US energy derangement 0

From The Heritage Foundation, by Dan Holler:

If the energy of the “past” were scarce or prohibitively expensive, starting a new chapter would make sense, but that isn’t the case. Rather, the President’s desire to scrap our economy’s current foundation in favor of expensive, unproven technologies is colored by his stated belief that human activity is causing global warming. 

Bizarrely, in his Earth Day address, the President said, “We still need more oil, we still need more gas.” Although Obama seems to recognize the essential role carbon-based fuels play in our economy, he clearly wants to see them phased out as quickly as possible. His $3.6 trillion budget request makes seven significant changes in the tax code and essentially declares war on domestic oil and natural gas production!

The most outlandish is a tax on production in the Gulf of Mexico, from which the nation produces significant quantities of oil and natural gas. Several tax deductions are targeted for elimination…

The budget also takes aim at what many consider the only silver bullet in the debate on energy and climate: nuclear power… But nuclear energy is critically important to our future…
It’s important to note that nearly 85% of our nation’s energy is carbon-based … Interior Secretary Ken Salazar is doing his part to  reduce energy by shutting off access to many of our nation’s most promising energy reserves. One of those reserves, the Green River Formation, contains an estimated 1.2 trillion to 1.8 trillion barrels of shale oil. Saudi Arabia’s official reserves pale in comparison, with a mere 289 billion barrels of oil.

Why does Salazar believe more R&D into this vast resource is unnecessary? Again, the answer is simple: He realizes we cannot have a new energy economy if the “old” is nowhere close to being depleted. Salazar has also repealed valid leases in Utah without a hearing and constructed hurdles that could prevent natural gas exploration in Colorado and oil exploration on Alaska’s North Slope.         

As if that weren’t enough, the President’s chairman of the Federal Energy Regulatory Commission, Jon Wellinghoff, believes coal and even nuclear may be things of the past, saying, “We may not need any, ever.” Combined, those two sources provide nearly 70% of our nation’s electricity supply. At least Wellinghoff acknowledges, “Natural gas is going to be there for a while, because it’s going to be there to get us through this transition that’s going to take 30 or more years.”

Enter House Energy and Commerce Chairman Henry Waxman (D-Calif.). He’s on a back-door mission to stop natural gas production in the Marcellus shale of Pennsylvania. A process known as “hydraulic fracturing” is necessary to gain access to the trillions of cubic feet of natural gas there. The state has regulated that process for the past 60 years, but Waxman would like to use the Safe Drinking Water Act to regulate it, thus giving the final authority on its use to the anti-carbon Environmental Protection Agency.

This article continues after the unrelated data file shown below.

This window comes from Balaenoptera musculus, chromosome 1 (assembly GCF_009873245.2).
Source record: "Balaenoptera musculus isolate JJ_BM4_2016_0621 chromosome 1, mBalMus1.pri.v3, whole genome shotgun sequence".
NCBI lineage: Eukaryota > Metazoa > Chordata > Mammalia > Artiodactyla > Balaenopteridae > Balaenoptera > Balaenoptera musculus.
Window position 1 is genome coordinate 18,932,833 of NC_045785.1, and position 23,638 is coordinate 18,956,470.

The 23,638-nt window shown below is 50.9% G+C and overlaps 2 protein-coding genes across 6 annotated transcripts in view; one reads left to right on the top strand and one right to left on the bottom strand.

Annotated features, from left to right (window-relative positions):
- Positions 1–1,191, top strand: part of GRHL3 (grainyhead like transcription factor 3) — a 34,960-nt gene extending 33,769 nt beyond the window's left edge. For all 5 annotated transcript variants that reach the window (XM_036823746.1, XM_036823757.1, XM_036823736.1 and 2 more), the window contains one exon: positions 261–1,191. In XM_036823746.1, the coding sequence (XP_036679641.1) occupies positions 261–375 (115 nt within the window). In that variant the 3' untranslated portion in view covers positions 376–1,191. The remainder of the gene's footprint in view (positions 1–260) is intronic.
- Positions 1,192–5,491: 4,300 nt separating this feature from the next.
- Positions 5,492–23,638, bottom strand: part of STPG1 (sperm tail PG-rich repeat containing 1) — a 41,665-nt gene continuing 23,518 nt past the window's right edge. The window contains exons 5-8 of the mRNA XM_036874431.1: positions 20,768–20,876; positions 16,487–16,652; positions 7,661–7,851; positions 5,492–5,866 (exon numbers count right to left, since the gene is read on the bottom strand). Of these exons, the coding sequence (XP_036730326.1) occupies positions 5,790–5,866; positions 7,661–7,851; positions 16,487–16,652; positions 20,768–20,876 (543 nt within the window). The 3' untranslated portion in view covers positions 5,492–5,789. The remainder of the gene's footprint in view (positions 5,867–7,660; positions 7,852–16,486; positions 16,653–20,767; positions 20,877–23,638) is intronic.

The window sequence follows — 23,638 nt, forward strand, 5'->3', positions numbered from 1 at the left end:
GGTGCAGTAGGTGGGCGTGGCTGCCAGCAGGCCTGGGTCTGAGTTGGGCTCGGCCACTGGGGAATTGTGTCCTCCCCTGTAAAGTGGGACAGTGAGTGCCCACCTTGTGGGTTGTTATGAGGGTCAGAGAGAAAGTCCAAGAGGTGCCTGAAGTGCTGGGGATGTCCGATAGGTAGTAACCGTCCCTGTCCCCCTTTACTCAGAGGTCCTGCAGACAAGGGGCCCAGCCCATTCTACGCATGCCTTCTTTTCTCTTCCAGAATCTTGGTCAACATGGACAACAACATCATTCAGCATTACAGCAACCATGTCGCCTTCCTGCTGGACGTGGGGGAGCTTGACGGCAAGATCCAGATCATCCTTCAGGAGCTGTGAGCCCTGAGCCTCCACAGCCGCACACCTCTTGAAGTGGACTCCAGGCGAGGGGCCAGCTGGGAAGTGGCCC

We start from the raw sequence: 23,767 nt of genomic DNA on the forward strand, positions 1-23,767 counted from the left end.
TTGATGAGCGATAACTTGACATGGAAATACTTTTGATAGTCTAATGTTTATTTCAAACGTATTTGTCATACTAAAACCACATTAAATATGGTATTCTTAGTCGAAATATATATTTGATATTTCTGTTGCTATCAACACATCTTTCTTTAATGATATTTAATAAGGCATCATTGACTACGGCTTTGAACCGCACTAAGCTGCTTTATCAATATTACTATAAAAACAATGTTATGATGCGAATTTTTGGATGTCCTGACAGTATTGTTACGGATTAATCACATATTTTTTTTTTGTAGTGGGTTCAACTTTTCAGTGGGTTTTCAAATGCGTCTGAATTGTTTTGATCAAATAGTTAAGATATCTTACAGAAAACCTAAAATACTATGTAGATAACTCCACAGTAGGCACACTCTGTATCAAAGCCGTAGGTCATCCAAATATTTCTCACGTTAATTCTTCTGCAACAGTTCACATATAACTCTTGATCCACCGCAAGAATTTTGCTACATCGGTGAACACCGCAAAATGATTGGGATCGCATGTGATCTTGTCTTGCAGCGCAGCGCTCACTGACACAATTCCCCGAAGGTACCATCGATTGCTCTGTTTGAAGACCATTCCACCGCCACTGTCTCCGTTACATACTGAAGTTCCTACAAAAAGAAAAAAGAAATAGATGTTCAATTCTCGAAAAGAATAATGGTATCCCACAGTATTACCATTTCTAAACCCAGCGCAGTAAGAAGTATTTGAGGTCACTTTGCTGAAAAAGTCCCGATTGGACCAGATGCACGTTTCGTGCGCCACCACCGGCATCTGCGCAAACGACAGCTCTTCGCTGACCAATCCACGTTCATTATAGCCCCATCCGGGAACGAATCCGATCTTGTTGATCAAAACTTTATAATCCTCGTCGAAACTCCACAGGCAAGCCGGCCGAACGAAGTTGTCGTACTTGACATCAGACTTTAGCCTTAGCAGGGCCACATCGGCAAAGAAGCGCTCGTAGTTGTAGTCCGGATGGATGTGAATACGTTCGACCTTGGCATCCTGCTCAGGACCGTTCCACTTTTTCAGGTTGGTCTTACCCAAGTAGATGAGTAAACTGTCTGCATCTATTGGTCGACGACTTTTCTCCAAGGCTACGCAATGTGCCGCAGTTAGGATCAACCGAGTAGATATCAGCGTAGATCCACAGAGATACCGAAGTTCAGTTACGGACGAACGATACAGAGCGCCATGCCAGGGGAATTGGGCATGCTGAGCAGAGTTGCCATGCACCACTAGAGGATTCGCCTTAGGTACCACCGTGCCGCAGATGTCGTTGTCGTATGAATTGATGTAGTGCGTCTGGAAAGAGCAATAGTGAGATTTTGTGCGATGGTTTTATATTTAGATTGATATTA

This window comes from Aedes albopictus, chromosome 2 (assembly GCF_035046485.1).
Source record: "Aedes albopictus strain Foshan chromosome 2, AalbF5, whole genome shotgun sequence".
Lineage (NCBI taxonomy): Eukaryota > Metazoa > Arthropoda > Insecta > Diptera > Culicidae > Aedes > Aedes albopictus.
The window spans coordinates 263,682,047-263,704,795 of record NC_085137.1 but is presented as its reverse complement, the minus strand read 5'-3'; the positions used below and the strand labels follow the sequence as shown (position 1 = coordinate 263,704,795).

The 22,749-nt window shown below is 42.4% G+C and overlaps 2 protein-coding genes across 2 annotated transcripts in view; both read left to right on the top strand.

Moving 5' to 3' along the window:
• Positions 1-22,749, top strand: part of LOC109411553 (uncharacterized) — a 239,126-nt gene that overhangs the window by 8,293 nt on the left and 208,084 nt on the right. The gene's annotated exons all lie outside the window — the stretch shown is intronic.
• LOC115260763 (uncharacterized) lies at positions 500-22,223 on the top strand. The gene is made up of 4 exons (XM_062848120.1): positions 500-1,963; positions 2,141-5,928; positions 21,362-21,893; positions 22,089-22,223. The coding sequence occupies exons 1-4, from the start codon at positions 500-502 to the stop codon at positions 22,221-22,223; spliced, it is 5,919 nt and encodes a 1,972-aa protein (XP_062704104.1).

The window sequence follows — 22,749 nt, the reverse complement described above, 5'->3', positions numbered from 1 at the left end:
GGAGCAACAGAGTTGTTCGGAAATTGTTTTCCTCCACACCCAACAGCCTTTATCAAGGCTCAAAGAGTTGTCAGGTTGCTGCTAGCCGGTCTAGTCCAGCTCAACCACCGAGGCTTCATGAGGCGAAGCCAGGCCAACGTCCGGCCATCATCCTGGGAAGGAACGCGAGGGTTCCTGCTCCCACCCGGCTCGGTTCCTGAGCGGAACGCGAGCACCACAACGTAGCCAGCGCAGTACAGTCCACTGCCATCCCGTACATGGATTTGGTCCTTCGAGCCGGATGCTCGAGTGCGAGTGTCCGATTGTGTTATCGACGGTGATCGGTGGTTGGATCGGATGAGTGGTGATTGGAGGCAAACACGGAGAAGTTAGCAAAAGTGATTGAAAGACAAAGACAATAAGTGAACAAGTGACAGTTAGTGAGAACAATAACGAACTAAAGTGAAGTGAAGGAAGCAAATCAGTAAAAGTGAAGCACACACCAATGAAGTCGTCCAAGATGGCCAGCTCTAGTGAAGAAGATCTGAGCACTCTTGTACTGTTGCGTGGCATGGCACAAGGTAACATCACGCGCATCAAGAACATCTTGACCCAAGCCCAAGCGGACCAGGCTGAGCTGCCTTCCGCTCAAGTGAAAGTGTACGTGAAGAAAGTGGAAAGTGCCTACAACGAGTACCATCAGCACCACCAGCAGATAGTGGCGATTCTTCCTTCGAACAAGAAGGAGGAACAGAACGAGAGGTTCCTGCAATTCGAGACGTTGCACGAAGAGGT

In less than four months in office, the President has laid the groundwork to transform our energy infrastructure by making “clean, renewable energy the profitable kind of energy.” Of course, all that requires making traditional energy more expensive to struggling American families and businesses.

Some very powerful individuals, Wellinghoff included, believe we can increase our renewable electricity generation 23-fold with almost no economic or consumer pain… In truth, no one knows exactly how much renewable energy will cost or if it is even possible. But the fact that vast amounts of conventional resources remain available at a much lower price suggests the government will have to engage in severe market manipulation if it hopes to achieve its goal. 

Last summer’s record gasoline prices should serve as a reminder of how a misguided energy policy can weaken America. For nearly four decades, the federal government has placed restrictions and outright bans on both onshore and offshore energy deposits. A systemic abuse of the legal and regulatory systems by radical environmentalists has been equally as damaging. According to the Chamber of Commerce, environmental groups “have organized local opposition, changed zoning laws, opposed permits, filed lawsuits, and bled projects dry of their financing.”

Ironically, these radicals oppose projects that will actually produce cleaner energy than today’s infrastructure, including relatively clean coal, nuclear and windmills. Their obstruction combined with inept government policies has undermined economic growth, weakened American energy security and actually prevented pollution-saving technology from being implemented. A radical, government-mandated, expensive conversion to renewable resources will create many more problems than it pretends to solve…

Posted under Commentary by Jillian Becker on Friday, May 8, 2009

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